441 F2d 1098 United States v. Pittman
441 F.2d 1098
UNITED STATES of America, Plaintiff-Appellee,
Roy Lee PITTMAN, Defendant-Appellant.
United States Court of Appeals, Ninth Circuit.
April 27, 1971.
Leonard L. Nolting, Oakland (argued), Santa Clara, Cal., for appellant.
Lawrence J. Semenza, Asst. U.S. Atty. (argued), Bart M. Schouweiler, U.S. Atty., Reno, Nev., for appellee.
Before DUNIWAY and WRIGHT, Circuit Judges, and McNICHOLS, District judge.*
Roy Lee Pittman was convicted of a violation of 18 U.S.C. 2312, transporting in interstate commerce a motor vehicle known to have been stolen. On appeal, he contends that the trial judge committed plain error by his comments to the jury. We affirm.
Early in January, 1969, Pittman negotiated for the purchase of a used car in Santa Barbara, California. He agreed to furnish insurance, and executed a credit application and a security agreement. The latter required a down payment of $444 on a total purchase price of $2,144.95. Pittman paid $150 toward the down payment and agreed to return by the next morning with the balance. On that condition he was allowed to take the car. He failed to return but kept the car and, on March 16, 1969, was arrested in Las Vegas, Nevada, with the vehicle in his possession.
The dealer, hearing no more from Pittman, found that the address given by the buyer was fictitious as was the name of the insurance agency supplied by Pittman. Efforts to locate appellant through his wife were fruitless.
Sufficient evidence was presented to the jury to support the conviction. The National Motor Vehicle Theft Act is not to be interpreted so narrowly as to limit its application to situations which at common law would be considered larceny. It includes all takings with a criminal intent to deprive the owner of the rights and benefits of ownership. United States v. Turley,352 U.S. 407, 77 S.Ct. 397, 1 L.Ed.2d 430 (1957).
In Turley, the defendant had lawfully obtained a vehicle in South Carolina with permission of the owner and for the expressed purpose of delivering some passengers to their home in that state. Instead, he took the car to Maryland and sold it the next day. His conviction was affirmed. Other convictions under the Act have been upheld where the automobile was rented, Jarvis v. United States, 312 F.2d 563 (9th Cir. 1963); released for demonstration, Dixon v. United States, 295 F.2d 396 (8th Cir. 1961); or was borrowed, Compton v. United States, 305 F.2d 119 (9th Cir. 1962). In each case the jury found the requisite intent to deprive the owner of his right of ownership, despite an initially lawful possession.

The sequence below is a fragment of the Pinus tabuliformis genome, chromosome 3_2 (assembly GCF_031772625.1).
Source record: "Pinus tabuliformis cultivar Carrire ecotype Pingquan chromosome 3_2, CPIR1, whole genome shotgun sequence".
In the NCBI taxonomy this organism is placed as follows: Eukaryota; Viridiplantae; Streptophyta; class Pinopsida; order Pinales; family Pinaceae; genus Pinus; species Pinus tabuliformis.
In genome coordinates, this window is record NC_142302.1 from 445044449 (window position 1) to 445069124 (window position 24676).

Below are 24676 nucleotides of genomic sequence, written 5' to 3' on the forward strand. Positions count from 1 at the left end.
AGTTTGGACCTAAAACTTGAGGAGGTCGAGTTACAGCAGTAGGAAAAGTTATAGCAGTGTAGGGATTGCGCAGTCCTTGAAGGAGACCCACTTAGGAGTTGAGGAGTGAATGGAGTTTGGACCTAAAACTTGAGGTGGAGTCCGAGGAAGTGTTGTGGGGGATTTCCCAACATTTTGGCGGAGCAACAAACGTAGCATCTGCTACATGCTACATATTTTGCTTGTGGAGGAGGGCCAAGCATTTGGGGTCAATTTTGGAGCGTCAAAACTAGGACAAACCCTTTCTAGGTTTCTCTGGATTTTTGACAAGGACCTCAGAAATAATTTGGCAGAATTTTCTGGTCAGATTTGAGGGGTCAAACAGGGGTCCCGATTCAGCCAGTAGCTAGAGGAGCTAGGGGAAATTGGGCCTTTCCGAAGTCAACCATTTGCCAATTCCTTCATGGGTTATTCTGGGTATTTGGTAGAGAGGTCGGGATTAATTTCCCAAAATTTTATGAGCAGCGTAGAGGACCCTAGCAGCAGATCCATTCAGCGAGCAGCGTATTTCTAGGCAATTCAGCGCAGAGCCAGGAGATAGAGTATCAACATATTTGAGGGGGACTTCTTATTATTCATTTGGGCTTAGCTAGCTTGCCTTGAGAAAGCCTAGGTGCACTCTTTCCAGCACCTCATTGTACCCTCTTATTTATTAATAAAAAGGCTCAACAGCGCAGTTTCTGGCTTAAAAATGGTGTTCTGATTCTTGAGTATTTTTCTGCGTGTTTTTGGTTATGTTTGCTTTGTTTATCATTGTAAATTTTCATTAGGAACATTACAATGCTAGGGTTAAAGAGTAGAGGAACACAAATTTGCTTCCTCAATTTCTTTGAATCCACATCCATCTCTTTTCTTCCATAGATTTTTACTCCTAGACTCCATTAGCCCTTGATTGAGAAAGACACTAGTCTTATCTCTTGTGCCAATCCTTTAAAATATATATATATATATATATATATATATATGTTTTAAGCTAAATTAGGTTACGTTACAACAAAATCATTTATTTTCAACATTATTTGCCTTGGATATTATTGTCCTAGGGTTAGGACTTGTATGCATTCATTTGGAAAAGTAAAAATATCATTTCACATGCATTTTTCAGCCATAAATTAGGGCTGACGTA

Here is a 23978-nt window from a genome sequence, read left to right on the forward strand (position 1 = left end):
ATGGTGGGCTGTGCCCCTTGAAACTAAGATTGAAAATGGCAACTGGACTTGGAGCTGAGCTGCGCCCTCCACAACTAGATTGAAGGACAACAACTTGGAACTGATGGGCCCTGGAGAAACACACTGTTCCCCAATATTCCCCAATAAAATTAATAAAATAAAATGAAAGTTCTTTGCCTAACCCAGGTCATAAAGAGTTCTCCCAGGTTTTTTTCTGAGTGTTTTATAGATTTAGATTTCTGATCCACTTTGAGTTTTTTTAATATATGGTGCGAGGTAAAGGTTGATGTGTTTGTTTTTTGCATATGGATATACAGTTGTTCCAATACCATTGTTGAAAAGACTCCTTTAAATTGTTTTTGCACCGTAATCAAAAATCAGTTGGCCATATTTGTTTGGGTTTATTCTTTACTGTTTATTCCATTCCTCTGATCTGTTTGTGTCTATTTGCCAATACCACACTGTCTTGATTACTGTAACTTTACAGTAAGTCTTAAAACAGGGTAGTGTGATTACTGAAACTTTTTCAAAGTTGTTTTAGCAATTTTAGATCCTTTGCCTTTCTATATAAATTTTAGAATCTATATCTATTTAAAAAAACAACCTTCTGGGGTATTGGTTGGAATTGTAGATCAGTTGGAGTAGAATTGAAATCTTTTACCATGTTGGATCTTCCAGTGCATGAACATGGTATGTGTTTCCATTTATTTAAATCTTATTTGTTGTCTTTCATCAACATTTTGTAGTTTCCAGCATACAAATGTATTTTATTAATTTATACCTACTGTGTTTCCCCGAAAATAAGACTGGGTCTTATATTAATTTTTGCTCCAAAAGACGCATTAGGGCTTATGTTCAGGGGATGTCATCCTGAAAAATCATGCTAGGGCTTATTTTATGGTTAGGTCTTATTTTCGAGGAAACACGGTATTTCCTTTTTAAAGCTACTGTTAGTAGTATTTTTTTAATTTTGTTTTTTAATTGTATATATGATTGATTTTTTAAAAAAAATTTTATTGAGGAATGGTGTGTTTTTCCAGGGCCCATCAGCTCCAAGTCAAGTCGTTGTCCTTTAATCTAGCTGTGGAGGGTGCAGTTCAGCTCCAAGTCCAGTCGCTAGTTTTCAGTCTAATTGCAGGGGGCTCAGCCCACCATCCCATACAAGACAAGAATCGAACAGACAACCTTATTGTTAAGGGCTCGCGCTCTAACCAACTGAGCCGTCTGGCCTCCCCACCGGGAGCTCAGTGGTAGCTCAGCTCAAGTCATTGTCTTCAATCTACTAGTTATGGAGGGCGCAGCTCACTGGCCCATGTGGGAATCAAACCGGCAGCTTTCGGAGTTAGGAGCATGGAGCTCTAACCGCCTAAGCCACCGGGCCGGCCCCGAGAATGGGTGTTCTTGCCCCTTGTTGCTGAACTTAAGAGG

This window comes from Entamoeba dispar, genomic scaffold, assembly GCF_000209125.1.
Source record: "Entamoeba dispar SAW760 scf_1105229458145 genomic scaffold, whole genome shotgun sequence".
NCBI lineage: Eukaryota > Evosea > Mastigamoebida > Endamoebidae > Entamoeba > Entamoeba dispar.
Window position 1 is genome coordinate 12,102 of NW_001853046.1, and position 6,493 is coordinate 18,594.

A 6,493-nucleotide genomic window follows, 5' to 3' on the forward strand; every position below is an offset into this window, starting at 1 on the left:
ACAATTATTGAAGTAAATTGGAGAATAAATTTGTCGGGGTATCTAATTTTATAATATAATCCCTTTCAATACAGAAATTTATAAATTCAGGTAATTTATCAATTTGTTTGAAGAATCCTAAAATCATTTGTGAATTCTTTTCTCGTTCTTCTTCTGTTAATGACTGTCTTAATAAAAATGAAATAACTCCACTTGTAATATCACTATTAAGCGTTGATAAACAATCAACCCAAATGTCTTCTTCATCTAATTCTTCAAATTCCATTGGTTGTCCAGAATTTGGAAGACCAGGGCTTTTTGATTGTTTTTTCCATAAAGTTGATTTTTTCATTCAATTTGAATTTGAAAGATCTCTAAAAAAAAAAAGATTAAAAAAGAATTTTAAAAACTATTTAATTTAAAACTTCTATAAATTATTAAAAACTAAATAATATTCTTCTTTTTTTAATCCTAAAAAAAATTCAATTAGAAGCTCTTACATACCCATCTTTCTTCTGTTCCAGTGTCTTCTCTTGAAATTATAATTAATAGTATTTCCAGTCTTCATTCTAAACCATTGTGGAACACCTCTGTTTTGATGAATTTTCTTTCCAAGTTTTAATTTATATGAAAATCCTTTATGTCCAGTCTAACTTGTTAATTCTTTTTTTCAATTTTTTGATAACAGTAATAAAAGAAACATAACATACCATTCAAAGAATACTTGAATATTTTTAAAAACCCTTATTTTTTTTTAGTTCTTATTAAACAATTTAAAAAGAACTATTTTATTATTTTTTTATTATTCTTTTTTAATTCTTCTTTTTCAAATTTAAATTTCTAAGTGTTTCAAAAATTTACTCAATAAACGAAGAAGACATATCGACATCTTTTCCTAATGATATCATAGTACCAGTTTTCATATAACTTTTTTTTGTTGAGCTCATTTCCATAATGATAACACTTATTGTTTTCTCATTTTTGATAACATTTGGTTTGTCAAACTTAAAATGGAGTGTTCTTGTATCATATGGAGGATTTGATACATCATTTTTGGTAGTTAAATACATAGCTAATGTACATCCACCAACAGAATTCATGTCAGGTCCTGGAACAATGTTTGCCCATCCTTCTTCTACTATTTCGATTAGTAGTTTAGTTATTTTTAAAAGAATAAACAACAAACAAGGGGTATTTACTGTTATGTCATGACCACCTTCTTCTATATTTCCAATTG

Appellant acknowledges that the district judge may comment on the evidence but asserts that there was here an improper invasion of the jury's province. The language complained of was the trial court's comment:
'It doesn't seem to me you should have any difficulty concluding that the motor vehicle was a stolen motor vehicle, because it appears that there is substantial evidence before you that the vehicle was taken and that the owner was deprived of his rights and benefits.'
Taken alone, the language might seem prejudicial and tantamount to a directed verdict. But, the trial judge went on to instruct the jury that the 'key question' for it was the matter of intent. This was essentially paraphrase of Pittman's counsel in his opening statement to the jury. Further, the court adequately summarized the function of the jury, allowing it to consider or reject the court's comments on the evidence.
Considered in their entirety, the instructions correctly declared the law. The comment complained of, while unfortunate, could not have prejudiced or misled the jury. It appears to us that the trial judge was using the word 'stolen' as synonymous with 'missing' or 'taken.'
Appellant's other assignments of error have been considered and found to be without merit.
Hon. Ray McNichols, United States District Judge, district of Idaho, sitting by designation